Archive for the IYA Category
Awesome Mars Express view of Phobos and Deimos together – The Planetary Society Blog | The Planetary SocietyPosted in astro blogs, astronomy eduction, IYA, Mars, NASA, observing, Planetary Society, robotic astronomy, space, Student Astronomy with tags bellaire-astro, Deimos, Phobos, Planetary Society on December 13, 2009 by bellaireastro
Here are some tips for viewing the upcoming Geminid meteor shower from Sean Welton from Universe Today
Occurring every year in mid-December, the Geminid meteor shower is commonly referred to as the most reliable meteor shower of the year. That is, it almost always puts on a great show!
The Geminid meteor shower is sure to be a stunning show this year, as the Moon will not be visible at night, so its glow will not impede your meteor viewing ability. In addition, the Geminids’ radiant is favorably positioned for most viewers at this time of year. In order to see the most meteors, I suggest the following tips:
- The Geminid meteor shower has a very broad maximum peak. Because of this, the night on which you view the meteors isn’t critical. You will of course, see more meteors on the peak nights. This year the Geminid meteor shower’s peak is the night of December 13th-14th, 2009.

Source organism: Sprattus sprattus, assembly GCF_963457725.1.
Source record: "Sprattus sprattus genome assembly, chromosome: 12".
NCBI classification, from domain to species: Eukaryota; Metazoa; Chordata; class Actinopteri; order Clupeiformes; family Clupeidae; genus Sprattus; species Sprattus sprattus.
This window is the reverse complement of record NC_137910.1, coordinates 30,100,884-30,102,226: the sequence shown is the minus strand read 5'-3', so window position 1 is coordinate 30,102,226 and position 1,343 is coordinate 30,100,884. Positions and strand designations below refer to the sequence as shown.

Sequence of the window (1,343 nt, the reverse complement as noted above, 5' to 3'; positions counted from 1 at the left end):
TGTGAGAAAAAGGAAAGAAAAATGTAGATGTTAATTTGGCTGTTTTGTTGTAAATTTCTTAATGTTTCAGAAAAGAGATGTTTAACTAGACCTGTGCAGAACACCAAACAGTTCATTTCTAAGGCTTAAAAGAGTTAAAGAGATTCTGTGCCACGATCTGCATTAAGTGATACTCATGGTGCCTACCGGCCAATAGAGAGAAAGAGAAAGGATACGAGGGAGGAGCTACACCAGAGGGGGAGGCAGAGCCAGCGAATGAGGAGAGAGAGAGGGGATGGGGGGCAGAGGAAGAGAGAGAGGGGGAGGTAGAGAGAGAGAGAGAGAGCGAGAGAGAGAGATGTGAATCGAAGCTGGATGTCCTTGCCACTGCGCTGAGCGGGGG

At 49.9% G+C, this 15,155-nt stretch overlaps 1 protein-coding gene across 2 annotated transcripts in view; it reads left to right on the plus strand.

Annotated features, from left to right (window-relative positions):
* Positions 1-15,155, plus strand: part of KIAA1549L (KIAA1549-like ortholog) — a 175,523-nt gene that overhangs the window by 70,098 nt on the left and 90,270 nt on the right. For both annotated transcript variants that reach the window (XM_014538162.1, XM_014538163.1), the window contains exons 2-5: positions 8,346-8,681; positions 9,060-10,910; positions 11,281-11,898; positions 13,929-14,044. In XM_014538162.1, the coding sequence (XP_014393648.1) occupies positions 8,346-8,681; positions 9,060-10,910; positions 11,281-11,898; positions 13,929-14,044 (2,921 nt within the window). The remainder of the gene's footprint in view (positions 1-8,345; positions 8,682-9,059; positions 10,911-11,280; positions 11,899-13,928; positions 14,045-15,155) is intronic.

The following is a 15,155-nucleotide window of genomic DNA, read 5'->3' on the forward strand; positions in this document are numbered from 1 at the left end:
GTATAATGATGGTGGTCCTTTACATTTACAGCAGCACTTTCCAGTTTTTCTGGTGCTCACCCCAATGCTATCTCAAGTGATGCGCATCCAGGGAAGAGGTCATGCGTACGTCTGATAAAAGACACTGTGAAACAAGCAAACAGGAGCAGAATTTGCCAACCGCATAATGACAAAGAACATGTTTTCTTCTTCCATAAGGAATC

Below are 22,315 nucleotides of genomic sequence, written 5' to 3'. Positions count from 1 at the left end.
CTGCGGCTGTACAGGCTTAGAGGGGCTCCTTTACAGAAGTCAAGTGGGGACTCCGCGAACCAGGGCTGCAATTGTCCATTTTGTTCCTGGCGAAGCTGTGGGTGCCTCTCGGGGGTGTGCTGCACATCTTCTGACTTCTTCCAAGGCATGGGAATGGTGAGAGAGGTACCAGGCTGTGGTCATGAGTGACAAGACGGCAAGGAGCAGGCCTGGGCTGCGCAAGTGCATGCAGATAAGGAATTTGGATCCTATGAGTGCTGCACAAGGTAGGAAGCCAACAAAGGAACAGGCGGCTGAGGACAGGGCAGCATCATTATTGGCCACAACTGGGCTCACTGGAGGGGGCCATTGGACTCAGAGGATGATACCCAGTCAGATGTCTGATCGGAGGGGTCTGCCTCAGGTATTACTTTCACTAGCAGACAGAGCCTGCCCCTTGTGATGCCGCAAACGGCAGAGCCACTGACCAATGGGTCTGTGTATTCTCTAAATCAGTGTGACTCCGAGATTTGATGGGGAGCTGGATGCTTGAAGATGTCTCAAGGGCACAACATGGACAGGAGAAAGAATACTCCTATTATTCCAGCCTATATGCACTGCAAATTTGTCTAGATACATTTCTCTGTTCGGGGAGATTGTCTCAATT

- The best time to view a meteor shower is in the late night to early morning hours. The best time to view a meteor shower typically begins around 2 AM. This is because as the Earth rotates toward dawn, the forward velocity of the planet adds to the linear velocity of the surface and atmosphere. This has the effect of “sweeping up” more meteors.
- If you’re not normally awake at 2 AM, like many people, simply go to sleep very early and set an alarm clock to wake you up to view the meteor shower. Trust me on this point, it is definitely worth it.
- The Geminid meteor shower’s radiant is right near the twin bright stars Castor and Pollux in Gemini. Click the image at top right to see a map (thanks to Stellarium). The trick, however, isn’t to look towards the radiant, but to keep your eyes on the whole sky. While it’s impossible to look at the whole sky, just keep your eyes scanning and alert. This increases your chances of seeing a fleeting meteor or one out of the corner of your eye.
- Darkness is key to proper meteor shower viewing. If you live in a city or other light polluted area, try going to a dark sky site to truly experience a meteor shower. You might be surprised how close a dark sky site is to you! Here are some tips on finding a dark sky near you.
Amateur astronomers are often asked if one can see the Apollo landing sites with their telescope and the answer is no. Even with Hubble we can’t get the needed resolution for such small scale structures. But the NASA Lunar Reconnaissance Orbiter is in a high orbit around the Moon as part of a series of new lunar missions and on July 17th the LRO team released a series of images of the Apollo landing sites. You can clearly see the spacecraft and the shadows they cast but the LRO is still a long way from the lowest orbit which happens in August so I suspect better resolution images will come later in the year.